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The area within the parish boundary has a complicated history, there being four ancient manors therein. This section is intended to be no more than a 'thumb nail' sketch. Much has been intentionally omitted.
There is no doubt that this area was settled in very early times. Herefordshire Sites and Monuments Record (SMR), lists 108 sites within this parish. Whilst only two of these are related there to pre 1066 [both to the Bronze Age], several others which are listed as undated are, by their very nature [eg 'Ring ditch'] also likely to prove, if investigated by archaeologists, of Romano-British or earlier date.
Other than the Roman road which largely forms the eastern boundary of the parish, there is scant archaeological evidence for the Roman period, nor is there evidence to suggest to what extent 'Romanization' altered the earlier cultural situation hereabouts.
The Roman era in Britain ended circa 410AD. By about 700AD (some say 600), the valley of the river Arrow and its immediate environs had been subject to occupation by an influx of "Anglians".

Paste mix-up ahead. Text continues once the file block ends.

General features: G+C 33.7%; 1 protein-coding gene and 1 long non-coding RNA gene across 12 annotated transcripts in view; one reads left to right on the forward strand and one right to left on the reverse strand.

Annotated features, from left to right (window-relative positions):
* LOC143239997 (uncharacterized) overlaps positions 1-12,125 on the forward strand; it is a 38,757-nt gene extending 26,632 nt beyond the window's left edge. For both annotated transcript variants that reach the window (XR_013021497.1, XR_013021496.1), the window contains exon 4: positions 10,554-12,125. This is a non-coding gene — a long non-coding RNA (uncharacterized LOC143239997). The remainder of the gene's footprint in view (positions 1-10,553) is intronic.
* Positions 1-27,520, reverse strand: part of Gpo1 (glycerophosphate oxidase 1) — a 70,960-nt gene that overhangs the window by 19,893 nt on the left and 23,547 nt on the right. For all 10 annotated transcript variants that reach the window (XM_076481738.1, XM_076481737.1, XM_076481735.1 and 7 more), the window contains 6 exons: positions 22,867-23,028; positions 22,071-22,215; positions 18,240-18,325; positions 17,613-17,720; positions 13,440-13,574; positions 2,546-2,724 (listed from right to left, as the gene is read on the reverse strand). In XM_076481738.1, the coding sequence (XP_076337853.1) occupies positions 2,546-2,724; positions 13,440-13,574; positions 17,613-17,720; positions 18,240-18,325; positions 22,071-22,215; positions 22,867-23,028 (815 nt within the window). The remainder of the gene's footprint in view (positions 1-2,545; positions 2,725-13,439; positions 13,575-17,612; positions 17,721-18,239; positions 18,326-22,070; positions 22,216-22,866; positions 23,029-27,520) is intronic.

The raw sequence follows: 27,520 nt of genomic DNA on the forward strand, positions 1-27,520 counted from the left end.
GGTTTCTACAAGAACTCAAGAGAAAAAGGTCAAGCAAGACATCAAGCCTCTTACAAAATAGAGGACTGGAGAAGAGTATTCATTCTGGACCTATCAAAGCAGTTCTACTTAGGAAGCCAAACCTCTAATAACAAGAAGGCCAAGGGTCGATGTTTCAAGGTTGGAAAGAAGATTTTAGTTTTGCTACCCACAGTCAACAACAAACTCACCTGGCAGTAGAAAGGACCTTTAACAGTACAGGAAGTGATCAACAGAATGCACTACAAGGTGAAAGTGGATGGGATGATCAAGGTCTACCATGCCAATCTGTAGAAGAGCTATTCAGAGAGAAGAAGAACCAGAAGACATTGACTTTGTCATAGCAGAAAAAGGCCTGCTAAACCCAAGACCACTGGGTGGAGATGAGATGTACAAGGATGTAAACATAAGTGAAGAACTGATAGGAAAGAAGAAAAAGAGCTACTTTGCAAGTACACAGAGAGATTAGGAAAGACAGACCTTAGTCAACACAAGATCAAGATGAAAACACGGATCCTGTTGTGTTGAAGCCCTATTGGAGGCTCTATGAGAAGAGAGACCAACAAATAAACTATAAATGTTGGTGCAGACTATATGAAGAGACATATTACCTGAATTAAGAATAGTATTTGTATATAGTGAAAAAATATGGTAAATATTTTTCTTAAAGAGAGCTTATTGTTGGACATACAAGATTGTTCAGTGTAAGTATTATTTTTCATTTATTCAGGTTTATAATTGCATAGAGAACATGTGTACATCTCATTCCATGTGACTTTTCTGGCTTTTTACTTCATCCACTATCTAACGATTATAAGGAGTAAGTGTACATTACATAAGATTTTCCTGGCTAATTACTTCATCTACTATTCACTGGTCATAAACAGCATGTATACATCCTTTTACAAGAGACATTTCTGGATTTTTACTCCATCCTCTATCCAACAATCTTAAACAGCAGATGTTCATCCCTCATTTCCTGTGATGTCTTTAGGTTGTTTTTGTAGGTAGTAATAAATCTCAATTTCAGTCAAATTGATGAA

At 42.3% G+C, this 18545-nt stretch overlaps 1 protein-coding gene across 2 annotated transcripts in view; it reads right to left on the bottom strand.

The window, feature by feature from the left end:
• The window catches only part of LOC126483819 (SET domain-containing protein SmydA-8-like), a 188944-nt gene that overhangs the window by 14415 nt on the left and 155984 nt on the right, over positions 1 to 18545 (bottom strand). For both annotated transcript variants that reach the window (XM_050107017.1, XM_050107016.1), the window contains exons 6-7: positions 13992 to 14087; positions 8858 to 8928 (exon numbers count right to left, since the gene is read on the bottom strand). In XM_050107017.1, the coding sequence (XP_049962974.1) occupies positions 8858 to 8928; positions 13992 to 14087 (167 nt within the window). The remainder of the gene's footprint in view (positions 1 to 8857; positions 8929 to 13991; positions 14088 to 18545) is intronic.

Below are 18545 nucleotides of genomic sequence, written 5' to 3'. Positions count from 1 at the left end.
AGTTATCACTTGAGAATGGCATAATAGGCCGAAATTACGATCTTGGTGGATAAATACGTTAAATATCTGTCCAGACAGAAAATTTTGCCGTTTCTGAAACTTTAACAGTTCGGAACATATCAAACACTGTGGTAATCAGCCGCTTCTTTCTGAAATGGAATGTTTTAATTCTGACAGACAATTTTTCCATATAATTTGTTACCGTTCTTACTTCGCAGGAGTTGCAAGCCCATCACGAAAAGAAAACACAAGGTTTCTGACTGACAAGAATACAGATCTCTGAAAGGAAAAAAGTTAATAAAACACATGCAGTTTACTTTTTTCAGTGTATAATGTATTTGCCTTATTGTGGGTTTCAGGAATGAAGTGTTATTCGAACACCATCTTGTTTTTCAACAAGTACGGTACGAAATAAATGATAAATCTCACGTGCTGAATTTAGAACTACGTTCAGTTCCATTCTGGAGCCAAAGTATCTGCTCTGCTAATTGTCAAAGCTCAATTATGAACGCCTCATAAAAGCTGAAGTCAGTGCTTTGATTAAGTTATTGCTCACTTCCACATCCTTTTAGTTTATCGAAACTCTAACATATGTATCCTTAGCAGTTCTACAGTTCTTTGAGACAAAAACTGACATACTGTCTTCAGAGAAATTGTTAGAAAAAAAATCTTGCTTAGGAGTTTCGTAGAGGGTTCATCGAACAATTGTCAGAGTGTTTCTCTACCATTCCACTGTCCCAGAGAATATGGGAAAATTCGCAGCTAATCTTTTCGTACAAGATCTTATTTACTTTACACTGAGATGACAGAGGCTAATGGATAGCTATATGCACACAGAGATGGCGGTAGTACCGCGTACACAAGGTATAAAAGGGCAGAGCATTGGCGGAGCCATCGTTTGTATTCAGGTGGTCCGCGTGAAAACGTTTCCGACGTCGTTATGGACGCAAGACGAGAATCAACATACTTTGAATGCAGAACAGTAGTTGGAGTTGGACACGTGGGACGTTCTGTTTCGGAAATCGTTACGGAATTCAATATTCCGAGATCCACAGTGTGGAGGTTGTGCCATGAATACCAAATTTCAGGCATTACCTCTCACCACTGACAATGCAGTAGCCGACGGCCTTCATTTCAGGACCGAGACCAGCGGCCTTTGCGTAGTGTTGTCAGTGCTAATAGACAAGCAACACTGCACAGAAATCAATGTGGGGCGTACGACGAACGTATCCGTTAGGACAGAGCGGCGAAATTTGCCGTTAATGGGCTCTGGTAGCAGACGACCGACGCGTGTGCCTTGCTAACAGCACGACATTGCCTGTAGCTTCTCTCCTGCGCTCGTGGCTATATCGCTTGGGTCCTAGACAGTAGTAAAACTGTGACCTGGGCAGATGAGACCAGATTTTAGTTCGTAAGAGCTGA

Time passed ....... by the time of the Battle of Hastings in 1066 the lands in this vicinity were held by Morcar, Earl of Northumbria. The administrative structures later known as the "manors" of Eardisland, Burton, Hinton and Twyford would have coalesced well before then, but the date of the establishment of a church here is much less certain.
The Norman Conquest took its course - without major struggle in this immediate area it is thought. Then in 1086 King William "The Conqueror" caused what soon became known as the Domesday Book to be compiled. Eardisland is to be found under the name of "Lene", held by the King himself. Burton, Hinton and Twyford are not mentioned.